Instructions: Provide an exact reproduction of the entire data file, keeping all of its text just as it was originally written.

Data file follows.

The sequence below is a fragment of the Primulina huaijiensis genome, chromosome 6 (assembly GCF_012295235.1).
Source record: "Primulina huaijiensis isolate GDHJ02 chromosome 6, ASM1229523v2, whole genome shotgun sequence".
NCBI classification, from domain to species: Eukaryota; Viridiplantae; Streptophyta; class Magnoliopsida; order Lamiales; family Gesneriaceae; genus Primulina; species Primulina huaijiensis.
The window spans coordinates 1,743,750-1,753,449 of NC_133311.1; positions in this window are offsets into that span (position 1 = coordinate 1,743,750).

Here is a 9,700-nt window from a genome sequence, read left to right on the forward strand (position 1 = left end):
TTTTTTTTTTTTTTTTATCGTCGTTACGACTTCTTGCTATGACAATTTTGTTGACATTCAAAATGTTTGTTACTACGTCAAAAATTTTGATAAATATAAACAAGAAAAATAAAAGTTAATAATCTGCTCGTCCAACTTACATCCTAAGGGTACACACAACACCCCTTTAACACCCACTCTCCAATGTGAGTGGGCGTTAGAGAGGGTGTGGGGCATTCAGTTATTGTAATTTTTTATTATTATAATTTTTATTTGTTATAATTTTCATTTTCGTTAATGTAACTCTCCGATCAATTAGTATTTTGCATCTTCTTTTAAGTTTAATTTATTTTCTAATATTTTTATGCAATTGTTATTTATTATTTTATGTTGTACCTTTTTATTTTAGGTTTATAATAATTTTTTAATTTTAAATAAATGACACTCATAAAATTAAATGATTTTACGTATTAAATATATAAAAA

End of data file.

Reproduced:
The sequence below is a fragment of the Primulina huaijiensis genome, chromosome 6 (assembly GCF_012295235.1).
Source record: "Primulina huaijiensis isolate GDHJ02 chromosome 6, ASM1229523v2, whole genome shotgun sequence".
NCBI classification, from domain to species: Eukaryota; Viridiplantae; Streptophyta; class Magnoliopsida; order Lamiales; family Gesneriaceae; genus Primulina; species Primulina huaijiensis.
The window spans coordinates 1,743,750-1,753,449 of NC_133311.1; positions in this window are offsets into that span (position 1 = coordinate 1,743,750).

Here is a 9,700-nt window from a genome sequence, read left to right on the forward strand (position 1 = left end):
TTTTTTTTTTTTTTTTATCGTCGTTACGACTTCTTGCTATGACAATTTTGTTGACATTCAAAATGTTTGTTACTACGTCAAAAATTTTGATAAATATAAACAAGAAAAATAAAAGTTAATAATCTGCTCGTCCAACTTACATCCTAAGGGTACACACAACACCCCTTTAACACCCACTCTCCAATGTGAGTGGGCGTTAGAGAGGGTGTGGGGCATTCAGTTATTGTAATTTTTTATTATTATAATTTTTATTTGTTATAATTTTCATTTTCGTTAATGTAACTCTCCGATCAATTAGTATTTTGCATCTTCTTTTAAGTTTAATTTATTTTCTAATATTTTTATGCAATTGTTATTTATTATTTTATGTTGTACCTTTTTATTTTAGGTTTATAATAATTTTTTAATTTTAAATAAATGACACTCATAAAATTAAATGATTTTACGTATTAAATATATAAAAA